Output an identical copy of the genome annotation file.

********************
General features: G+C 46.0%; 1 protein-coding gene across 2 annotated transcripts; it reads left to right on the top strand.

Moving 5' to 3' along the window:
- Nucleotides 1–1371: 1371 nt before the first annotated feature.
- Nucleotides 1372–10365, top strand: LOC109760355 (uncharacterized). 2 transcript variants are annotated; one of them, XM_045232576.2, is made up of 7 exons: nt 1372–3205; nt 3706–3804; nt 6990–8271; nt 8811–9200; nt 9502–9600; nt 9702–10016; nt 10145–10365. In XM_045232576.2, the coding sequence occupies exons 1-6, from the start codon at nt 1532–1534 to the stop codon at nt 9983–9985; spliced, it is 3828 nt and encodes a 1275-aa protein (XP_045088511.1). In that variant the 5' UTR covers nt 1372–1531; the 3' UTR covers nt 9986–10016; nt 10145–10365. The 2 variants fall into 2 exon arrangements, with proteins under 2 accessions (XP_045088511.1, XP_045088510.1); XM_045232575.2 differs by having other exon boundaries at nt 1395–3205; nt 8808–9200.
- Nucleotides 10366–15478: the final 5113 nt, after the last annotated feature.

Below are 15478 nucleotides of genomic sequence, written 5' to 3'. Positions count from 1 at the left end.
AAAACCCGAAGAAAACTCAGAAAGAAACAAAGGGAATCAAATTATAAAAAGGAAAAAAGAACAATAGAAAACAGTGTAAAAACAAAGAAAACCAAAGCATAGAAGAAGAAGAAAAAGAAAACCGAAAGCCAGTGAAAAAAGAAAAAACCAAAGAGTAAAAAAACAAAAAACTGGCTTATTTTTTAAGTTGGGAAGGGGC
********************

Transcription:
General features: G+C 46.0%; 1 protein-coding gene across 2 annotated transcripts; it reads left to right on the top strand.

Moving 5' to 3' along the window:
- Nucleotides 1–1371: 1371 nt before the first annotated feature.
- Nucleotides 1372–10365, top strand: LOC109760355 (uncharacterized). 2 transcript variants are annotated; one of them, XM_045232576.2, is made up of 7 exons: nt 1372–3205; nt 3706–3804; nt 6990–8271; nt 8811–9200; nt 9502–9600; nt 9702–10016; nt 10145–10365. In XM_045232576.2, the coding sequence occupies exons 1-6, from the start codon at nt 1532–1534 to the stop codon at nt 9983–9985; spliced, it is 3828 nt and encodes a 1275-aa protein (XP_045088511.1). In that variant the 5' UTR covers nt 1372–1531; the 3' UTR covers nt 9986–10016; nt 10145–10365. The 2 variants fall into 2 exon arrangements, with proteins under 2 accessions (XP_045088511.1, XP_045088510.1); XM_045232575.2 differs by having other exon boundaries at nt 1395–3205; nt 8808–9200.
- Nucleotides 10366–15478: the final 5113 nt, after the last annotated feature.

Below are 15478 nucleotides of genomic sequence, written 5' to 3'. Positions count from 1 at the left end.
AAAACCCGAAGAAAACTCAGAAAGAAACAAAGGGAATCAAATTATAAAAAGGAAAAAAGAACAATAGAAAACAGTGTAAAAACAAAGAAAACCAAAGCATAGAAGAAGAAGAAAAAGAAAACCGAAAGCCAGTGAAAAAAGAAAAAACCAAAGAGTAAAAAAACAAAAAACTGGCTTATTTTTTAAGTTGGGAAGGGGC